Modern Slavery Bill passed in NSW; introduced into Federal Parliament

August 6, 2018
Market Thoughts & Insights

On 21st June this year, Ethical Partners was present in the Upper House of the NSW Parliament to watch the passage of the Modern Slavery Bill, Australia’s first legislation on Modern Slavery.  This historic legislation is a very positive first step in addressing the issue, and Ethical Partners strongly welcomes the requirements within this bill for enhanced corporate reporting on slavery within supply chains.  Several week later, Ethical Partners was also honoured to meet with the Hon.Paul Green MLC, who championed the NSW legislation, in his offices in Parliament.  We enjoyed this opportunity to discuss with him the implications of this Bill for company reporting, and how Ethical Partners can help support the application of this legislation in their dealings with companies.  We very much look forward to the enhanced reporting and deeper conversation around the issues of supply chain transparency that this legislation can provide.

A week later, a separate Modern Slaverly Bill was introduced to the Australian Parliament on 28 June 2018 by the Assistant Minister for Home Affairs, the Hon Alex Hawke MP. Debate on the Bill will occur in the second half of 2018.

Key elements of the Federal Modern Slavery Bill include:

  • Application to Australian companies foreign entities carrying on a business in Australia.
  • Australian Government to publish an annual consolidated statement covering Commonwealth procurement.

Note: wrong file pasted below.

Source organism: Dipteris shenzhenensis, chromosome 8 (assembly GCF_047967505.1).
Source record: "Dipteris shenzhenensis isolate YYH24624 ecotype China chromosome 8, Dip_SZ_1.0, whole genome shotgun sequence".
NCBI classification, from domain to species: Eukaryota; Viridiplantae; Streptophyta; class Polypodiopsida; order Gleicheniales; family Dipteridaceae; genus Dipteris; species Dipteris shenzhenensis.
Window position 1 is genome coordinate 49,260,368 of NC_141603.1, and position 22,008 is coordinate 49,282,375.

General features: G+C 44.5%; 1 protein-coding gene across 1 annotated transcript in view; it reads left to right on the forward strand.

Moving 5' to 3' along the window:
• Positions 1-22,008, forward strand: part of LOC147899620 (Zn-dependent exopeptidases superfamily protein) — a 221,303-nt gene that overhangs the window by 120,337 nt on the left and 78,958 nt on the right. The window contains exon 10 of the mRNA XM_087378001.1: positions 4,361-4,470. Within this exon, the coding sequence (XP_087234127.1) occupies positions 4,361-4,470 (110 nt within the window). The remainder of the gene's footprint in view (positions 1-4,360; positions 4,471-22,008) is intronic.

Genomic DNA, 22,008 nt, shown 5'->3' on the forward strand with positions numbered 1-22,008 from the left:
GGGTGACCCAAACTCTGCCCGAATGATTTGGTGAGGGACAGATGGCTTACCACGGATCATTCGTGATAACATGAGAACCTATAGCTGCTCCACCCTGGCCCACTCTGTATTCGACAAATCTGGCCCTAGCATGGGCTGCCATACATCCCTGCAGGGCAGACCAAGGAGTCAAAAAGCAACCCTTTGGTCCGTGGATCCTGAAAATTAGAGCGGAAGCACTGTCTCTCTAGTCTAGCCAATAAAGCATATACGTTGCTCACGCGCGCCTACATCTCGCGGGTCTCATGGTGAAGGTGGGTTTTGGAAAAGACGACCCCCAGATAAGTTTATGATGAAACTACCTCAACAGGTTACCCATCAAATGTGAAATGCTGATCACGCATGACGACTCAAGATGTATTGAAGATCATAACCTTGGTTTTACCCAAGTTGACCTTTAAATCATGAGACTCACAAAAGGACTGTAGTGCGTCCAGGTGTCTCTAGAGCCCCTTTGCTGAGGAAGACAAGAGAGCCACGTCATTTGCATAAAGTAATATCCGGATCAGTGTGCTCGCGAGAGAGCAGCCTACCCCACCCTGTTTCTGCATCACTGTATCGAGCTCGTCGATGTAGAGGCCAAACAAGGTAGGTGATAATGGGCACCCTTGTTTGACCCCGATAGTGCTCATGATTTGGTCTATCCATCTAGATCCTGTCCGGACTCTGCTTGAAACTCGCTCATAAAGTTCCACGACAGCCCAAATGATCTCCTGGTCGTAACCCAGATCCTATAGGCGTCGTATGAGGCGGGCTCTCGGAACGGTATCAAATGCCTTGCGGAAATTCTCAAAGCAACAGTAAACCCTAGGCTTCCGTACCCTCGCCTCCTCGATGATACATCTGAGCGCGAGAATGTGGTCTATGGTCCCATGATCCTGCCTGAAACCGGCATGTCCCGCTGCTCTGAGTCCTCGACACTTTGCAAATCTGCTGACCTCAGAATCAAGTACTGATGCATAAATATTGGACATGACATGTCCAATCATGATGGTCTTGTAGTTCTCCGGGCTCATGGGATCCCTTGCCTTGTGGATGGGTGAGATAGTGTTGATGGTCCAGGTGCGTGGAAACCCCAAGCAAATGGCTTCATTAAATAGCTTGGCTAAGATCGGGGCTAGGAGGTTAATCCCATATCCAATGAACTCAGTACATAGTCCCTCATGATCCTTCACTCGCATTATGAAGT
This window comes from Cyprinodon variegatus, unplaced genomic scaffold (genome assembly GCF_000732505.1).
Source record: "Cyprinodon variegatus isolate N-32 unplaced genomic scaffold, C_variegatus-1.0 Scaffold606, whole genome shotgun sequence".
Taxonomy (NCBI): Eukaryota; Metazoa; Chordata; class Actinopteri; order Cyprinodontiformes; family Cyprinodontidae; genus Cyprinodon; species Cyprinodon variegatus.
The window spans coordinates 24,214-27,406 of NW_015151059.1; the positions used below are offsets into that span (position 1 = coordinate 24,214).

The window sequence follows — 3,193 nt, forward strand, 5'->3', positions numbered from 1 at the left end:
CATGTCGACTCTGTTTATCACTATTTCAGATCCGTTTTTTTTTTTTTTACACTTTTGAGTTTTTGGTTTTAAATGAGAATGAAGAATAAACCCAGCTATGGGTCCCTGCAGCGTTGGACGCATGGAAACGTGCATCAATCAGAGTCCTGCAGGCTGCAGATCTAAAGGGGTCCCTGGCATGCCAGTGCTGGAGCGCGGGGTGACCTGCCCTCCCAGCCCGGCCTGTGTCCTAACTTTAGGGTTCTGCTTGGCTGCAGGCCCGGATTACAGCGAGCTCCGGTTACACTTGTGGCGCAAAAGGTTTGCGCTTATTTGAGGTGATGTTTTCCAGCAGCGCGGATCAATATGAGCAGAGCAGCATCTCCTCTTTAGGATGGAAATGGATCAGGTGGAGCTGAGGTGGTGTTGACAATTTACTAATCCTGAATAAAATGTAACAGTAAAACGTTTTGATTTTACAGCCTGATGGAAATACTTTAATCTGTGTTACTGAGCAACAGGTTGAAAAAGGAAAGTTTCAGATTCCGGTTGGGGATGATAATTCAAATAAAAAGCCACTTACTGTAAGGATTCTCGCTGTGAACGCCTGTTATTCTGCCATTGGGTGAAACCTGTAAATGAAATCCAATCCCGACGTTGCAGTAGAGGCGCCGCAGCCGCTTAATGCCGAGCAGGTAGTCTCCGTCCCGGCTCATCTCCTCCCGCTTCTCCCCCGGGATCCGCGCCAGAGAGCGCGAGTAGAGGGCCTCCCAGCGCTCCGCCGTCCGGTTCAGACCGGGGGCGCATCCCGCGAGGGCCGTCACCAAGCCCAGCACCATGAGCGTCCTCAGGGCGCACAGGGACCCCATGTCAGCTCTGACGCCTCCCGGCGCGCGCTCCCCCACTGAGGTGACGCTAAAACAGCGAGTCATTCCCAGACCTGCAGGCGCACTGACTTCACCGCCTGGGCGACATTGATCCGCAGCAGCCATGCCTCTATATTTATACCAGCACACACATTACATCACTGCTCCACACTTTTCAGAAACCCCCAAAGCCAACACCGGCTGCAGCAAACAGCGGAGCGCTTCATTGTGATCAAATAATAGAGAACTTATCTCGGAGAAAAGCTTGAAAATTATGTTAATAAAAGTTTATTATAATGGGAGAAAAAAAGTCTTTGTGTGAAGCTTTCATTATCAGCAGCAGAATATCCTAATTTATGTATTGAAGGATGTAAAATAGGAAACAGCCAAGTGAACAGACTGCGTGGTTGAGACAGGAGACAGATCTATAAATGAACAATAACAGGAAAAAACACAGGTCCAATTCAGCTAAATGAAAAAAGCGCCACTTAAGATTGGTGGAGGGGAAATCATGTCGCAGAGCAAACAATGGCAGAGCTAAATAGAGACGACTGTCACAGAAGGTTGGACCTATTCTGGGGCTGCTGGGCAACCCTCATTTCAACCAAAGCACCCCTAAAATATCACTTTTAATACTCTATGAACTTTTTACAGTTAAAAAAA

• Reporting on all modern slavery practices criminalised under Commonwealth law, including slavery, trafficking in persons, servitude, forced labour, forced marriage and the worst forms of child labour.  
  • A Government-run, public central repository of Modern Slavery Statements. Reporting entities to publish Modern Slavery Statements within six months from the end of their financial year.
  • Mandatory reporting criteria on: corporate structure, operations and supply chains; potential modern slavery risks; actions taken to assess and address risks; and how they assess the effectiveness of their actions.
  • A reporting threshold of AUD$100 million annual consolidated revenue.

The Bill does not include:

  • Financial penalties for non-reporting.
  • Provisions establishing an Anti-Slavery Commissioner.
  • A public list of entities required to report under the legislation.
  • A requirement that companies subject to the legislation must comply to be eligible for participation in public tenders.

(Source for details of the Federal Bill: Business and Human Rights Resource Centre, July 2018)

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